“Alright dickheads, this is your room. Settle in and meet me back in my office, and I’ll take you guys to the cafeteria to have lunch. Your room leader will be around after four.”
The room leader was the senior person in the room and was responsible for handing out the room chores. “You’ve got five minutes.” The duffel bag I had packed was on the floor of the room. Someone had brought it up for me. I picked it up and placed it on one of the beds. The room was about 30×30 with three beds. There were two large windows, both with gates on the outside, and each bed had a desk next to it. The room was painted in off white and all beds had the same color blanket, blue. The room was impeccably clean. The floor was shining so bright you needed sun glasses. There was a locker at the end of the bed and I threw my bag inside the locker in disgust. We met Angelo back at his office, and he took us to the cafeteria.
The cafeteria was loud and large. There had to be about one hundred kids in there. The moment we walked in I felt everyone’s eyes staring, sizing me up. My roommate and I got our food and sat at the same table. We sat across from each other never uttering a word to one another. I stared at my plate and moved the food around with my fork, wanting to eat it but too angry to do so. I looked around and saw that most of the cafeteria was split into ethnic groups. You had the Puerto Ricans on the right side, the blacks on the left, and the white kids on the far end of the lunchroom. Where I was from, we weren’t fans of white people, and I was sure these guys weren’t fans of my kind, either. My roommate ate without a care in the world. My stomach was growling louder, and the hunger won. I placed the first forkful of mashed potatoes in my mouth.
After lunch, my roommate and I were escorted to the ID room to have our picture taken. All inmates needed to carry their ID’s at all times and it had to remain visible. Once our mug shots were taken, we went back to our room. When we got back, my roommate was putting his things away. I was on my bed with my hands behind my head trying to make sense of it all. I knew that I wasn’t a perfect son, however, I felt that my mother was overreacting. Her accusations of drug use were false, and it hurt that she would tell people that I was a user. I was guilty of truancy at best. My truancy had been a cry for help that my mother was too busy to see, or maybe she had just ignored it. Her coming out really affected me and she never talked to me or my brother about how we felt about it. We just had to accept it, just put a big “H” on our chest and just handle it. It was a little past four when our room leader walked in. A tall, skinny black guy, about six feet tall..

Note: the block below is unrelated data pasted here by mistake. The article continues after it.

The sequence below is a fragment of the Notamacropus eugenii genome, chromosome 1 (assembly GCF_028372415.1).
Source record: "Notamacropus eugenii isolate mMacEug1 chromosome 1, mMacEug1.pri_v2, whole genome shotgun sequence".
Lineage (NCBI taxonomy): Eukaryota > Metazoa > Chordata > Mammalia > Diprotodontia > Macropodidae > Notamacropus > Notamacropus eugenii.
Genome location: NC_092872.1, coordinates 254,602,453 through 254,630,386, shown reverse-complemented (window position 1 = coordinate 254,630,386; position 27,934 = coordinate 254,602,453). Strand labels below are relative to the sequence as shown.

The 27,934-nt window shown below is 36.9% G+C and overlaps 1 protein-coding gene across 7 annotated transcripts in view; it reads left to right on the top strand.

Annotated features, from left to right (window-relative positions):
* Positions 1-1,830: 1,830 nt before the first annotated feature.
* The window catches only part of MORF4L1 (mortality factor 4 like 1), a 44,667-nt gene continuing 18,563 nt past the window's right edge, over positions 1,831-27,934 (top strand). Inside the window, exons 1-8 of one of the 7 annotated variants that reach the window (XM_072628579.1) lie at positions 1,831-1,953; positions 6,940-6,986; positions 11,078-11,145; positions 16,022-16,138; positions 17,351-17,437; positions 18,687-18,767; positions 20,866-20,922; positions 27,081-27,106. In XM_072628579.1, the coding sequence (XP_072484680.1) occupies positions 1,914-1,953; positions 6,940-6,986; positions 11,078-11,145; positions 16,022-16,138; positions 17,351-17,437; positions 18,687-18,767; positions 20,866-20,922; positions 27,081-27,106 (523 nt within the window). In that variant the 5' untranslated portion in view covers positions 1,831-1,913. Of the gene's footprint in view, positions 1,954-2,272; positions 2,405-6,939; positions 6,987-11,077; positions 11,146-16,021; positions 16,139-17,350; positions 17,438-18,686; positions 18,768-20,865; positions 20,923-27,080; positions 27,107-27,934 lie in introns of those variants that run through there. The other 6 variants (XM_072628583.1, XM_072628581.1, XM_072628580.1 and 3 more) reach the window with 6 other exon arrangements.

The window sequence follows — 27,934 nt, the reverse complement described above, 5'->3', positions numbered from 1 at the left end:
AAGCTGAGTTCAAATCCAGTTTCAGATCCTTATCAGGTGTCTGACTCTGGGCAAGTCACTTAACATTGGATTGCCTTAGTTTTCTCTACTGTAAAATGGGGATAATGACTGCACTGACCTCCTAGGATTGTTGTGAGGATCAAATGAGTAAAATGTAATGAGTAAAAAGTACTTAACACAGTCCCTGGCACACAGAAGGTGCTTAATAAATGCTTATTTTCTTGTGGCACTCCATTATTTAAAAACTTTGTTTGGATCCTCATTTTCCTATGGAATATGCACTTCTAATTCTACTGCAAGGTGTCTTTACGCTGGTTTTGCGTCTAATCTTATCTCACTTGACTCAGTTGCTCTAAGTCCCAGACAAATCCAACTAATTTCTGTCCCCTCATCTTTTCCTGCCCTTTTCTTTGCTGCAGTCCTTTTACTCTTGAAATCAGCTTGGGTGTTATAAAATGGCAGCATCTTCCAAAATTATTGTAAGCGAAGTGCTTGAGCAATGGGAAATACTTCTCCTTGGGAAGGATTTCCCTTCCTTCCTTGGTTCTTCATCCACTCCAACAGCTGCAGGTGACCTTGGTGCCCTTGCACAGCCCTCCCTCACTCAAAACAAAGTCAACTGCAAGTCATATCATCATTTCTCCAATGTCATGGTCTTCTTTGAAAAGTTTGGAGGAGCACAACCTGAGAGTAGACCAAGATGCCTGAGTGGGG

“Well, well, I got me some newbies ‘n shit.” His bed was in the middle of the room with girl pictures all over his locker. He wasted no time laying down the room rules. “Bust it, yo. My room never fails inspection. If you motherfuckers get lazy on me and stop pulling your weight, I’m just gonna have to whoop some ass. I got one more year in this motherfucker and I’m not gonna let you dipshits fuck it up for me. Don’t start nothin’ won’t be nothin’.” His rules were simple. “Leave my shit alone. This is my side ya can hang over there.” He was pointing to our little section.
He sat on his bed and dropped his bookbag on the floor. He stared at us and gave us a warning about our new abode. “Yo, bust it, this place can fuck you up if you let it. Racism is alive and well in this fuckin’ place, so keep your eyes open ‘n shit. What’s your name shorty?” Pointing at my roomie.
“Tyrone, but call me Ty.” Tyrone tried to look hard at the room leader, but he was not fooled. “Ty, no problem, I’m Geoffrey. Call me Gee. Bust it, Ty, you’re black like me, and the white boys here ain’t gonna like you too much so like I said, be alert, yo. The whiteys here don’t play nice so save your hard looks for them.” He stared me down and said “What’s up with you? What’s your name?”
“Ralph” I said.
“Another fuckin’ Ricky Ricardo’n shit. Bust it—”
“I ain’t Cuban,” I interjected. “I’m Puerto Rican.”
“Cuban, Puerto Rican, who gives a shit?” said Geoffrey. “To these white motherfuckers, you ain’t nothin’ but a spic, so watch yo backs, newbies.”
It was six at night and I was staring out my gated window. Snow covered everything, and I began to think about the weekend that never was. The trust was broken, and I felt like I had no one on my side.
The purpose of this facility was to teach me a trade and help me obtain my G.E.D. The trade and G.E.D classes alternated from week to week.
Roll-call took place every night right before lights out. Lights out was promptly at 10 P.M. Everyone gathered in the lounge and waited for their names to be called. If you were not around for roll-call they would mark you Absent Without Leave, AWOL. AWOL carried a punishment of five hundred hours. Once we were in bed, we were looked in on every hour.
In the lounge I leaned on the wall and stared at the floor. I could hear the other guys laugh and joke around. When I looked up, I saw faces staring at me without saying a word. Even the few Puerto Ricans on the floor didn’t speak to me. That was fine by me because I didn’t want to make any friends. After leaving the lounge Angelo called me to his office.
“Hey, Ortez get in here.” I walked in to his office and he handed me the telephone. “It’s your mom. She wants to make sure that everything’s cool.”
I placed the receiver on my ear. “Hello?” I said and my mother answered quickly
“¿Como estas, nene? You have to understand that you didn’t give me no choice. This is for your own good, mijo. You—”
Click. I hung up the phone.
In bed, facing the wall, it finally hit me that this was real. I was going to be here for a while. Tears rolled down my face, and I did nothing to stop them. My great weekend with my mom turned out to be a fraud. My first road trip outside the City of New York led me straight to Hell.